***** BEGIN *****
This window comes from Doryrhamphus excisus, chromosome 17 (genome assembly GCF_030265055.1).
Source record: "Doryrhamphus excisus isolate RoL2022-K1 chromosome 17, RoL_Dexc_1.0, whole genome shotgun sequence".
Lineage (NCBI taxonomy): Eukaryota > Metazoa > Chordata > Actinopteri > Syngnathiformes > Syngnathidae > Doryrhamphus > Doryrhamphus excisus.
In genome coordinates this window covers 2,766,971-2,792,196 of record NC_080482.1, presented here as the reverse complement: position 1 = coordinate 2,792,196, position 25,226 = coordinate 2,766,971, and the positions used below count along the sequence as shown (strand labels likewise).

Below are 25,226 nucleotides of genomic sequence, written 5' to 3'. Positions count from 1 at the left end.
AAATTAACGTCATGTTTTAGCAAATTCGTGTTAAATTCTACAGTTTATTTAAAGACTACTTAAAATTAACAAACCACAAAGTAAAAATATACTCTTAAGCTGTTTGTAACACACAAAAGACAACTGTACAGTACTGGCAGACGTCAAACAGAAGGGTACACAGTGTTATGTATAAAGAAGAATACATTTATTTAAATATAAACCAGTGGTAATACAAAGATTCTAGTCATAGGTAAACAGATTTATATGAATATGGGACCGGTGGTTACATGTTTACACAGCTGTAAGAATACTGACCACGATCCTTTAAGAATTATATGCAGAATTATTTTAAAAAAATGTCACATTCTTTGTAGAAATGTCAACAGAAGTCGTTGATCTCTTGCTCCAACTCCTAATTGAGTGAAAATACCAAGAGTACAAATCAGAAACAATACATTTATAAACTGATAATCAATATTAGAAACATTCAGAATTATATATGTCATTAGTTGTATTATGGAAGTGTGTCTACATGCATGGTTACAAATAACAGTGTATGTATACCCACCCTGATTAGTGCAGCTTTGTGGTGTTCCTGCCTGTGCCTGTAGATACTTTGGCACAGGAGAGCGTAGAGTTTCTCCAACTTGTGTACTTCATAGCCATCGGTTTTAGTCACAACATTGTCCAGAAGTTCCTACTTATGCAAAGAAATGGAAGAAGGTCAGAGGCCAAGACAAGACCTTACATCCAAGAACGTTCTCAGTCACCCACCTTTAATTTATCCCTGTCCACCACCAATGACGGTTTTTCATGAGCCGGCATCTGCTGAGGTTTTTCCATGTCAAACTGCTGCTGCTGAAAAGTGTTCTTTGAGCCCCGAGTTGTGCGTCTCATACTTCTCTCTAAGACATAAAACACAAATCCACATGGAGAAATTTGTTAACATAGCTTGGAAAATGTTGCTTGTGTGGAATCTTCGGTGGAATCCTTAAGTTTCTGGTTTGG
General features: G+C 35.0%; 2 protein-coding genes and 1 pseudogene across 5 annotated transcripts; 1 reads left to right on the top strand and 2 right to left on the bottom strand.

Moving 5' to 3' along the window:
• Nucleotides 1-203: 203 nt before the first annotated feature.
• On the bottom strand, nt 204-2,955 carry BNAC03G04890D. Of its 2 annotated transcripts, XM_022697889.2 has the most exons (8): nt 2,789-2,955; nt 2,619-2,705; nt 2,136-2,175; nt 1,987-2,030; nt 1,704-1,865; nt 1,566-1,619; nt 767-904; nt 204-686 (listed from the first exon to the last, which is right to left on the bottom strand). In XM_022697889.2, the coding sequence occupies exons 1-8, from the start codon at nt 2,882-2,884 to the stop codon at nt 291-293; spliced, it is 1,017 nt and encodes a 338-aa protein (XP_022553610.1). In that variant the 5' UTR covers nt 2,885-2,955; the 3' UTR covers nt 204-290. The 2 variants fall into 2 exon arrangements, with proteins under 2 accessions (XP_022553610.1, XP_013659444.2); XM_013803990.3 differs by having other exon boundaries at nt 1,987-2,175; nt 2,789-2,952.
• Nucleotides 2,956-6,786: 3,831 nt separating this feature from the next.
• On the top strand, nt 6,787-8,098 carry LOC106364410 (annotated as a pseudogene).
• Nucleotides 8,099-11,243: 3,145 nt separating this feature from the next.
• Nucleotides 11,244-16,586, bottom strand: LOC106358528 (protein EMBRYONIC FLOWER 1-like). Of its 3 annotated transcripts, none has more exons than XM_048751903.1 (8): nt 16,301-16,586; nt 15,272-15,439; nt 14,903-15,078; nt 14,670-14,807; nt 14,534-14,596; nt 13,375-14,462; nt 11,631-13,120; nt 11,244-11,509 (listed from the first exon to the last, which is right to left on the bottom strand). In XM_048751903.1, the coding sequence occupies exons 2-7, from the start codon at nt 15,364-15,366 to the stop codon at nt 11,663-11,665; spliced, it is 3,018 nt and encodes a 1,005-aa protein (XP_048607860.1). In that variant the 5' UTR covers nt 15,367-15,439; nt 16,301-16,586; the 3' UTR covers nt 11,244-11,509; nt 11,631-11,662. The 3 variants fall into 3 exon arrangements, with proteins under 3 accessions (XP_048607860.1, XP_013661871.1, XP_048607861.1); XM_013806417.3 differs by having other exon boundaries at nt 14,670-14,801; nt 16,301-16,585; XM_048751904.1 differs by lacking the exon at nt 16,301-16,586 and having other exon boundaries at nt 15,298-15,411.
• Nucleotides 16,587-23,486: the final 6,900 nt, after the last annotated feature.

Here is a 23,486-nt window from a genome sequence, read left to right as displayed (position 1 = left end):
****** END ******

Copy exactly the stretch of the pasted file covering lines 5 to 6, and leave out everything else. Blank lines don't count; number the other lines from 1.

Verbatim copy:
Below are 25,226 nucleotides of genomic sequence, written 5' to 3'. Positions count from 1 at the left end.
AAATTAACGTCATGTTTTAGCAAATTCGTGTTAAATTCTACAGTTTATTTAAAGACTACTTAAAATTAACAAACCACAAAGTAAAAATATACTCTTAAGCTGTTTGTAACACACAAAAGACAACTGTACAGTACTGGCAGACGTCAAACAGAAGGGTACACAGTGTTATGTATAAAGAAGAATACATTTATTTAAATATAAACCAGTGGTAATACAAAGATTCTAGTCATAGGTAAACAGATTTATATGAATATGGGACCGGTGGTTACATGTTTACACAGCTGTAAGAATACTGACCACGATCCTTTAAGAATTATATGCAGAATTATTTTAAAAAAATGTCACATTCTTTGTAGAAATGTCAACAGAAGTCGTTGATCTCTTGCTCCAACTCCTAATTGAGTGAAAATACCAAGAGTACAAATCAGAAACAATACATTTATAAACTGATAATCAATATTAGAAACATTCAGAATTATATATGTCATTAGTTGTATTATGGAAGTGTGTCTACATGCATGGTTACAAATAACAGTGTATGTATACCCACCCTGATTAGTGCAGCTTTGTGGTGTTCCTGCCTGTGCCTGTAGATACTTTGGCACAGGAGAGCGTAGAGTTTCTCCAACTTGTGTACTTCATAGCCATCGGTTTTAGTCACAACATTGTCCAGAAGTTCCTACTTATGCAAAGAAATGGAAGAAGGTCAGAGGCCAAGACAAGACCTTACATCCAAGAACGTTCTCAGTCACCCACCTTTAATTTATCCCTGTCCACCACCAATGACGGTTTTTCATGAGCCGGCATCTGCTGAGGTTTTTCCATGTCAAACTGCTGCTGCTGAAAAGTGTTCTTTGAGCCCCGAGTTGTGCGTCTCATACTTCTCTCTAAGACATAAAACACAAATCCACATGGAGAAATTTGTTAACATAGCTTGGAAAATGTTGCTTGTGTGGAATCTTCGGTGGAATCCTTAAGTTTCTGGTTTGG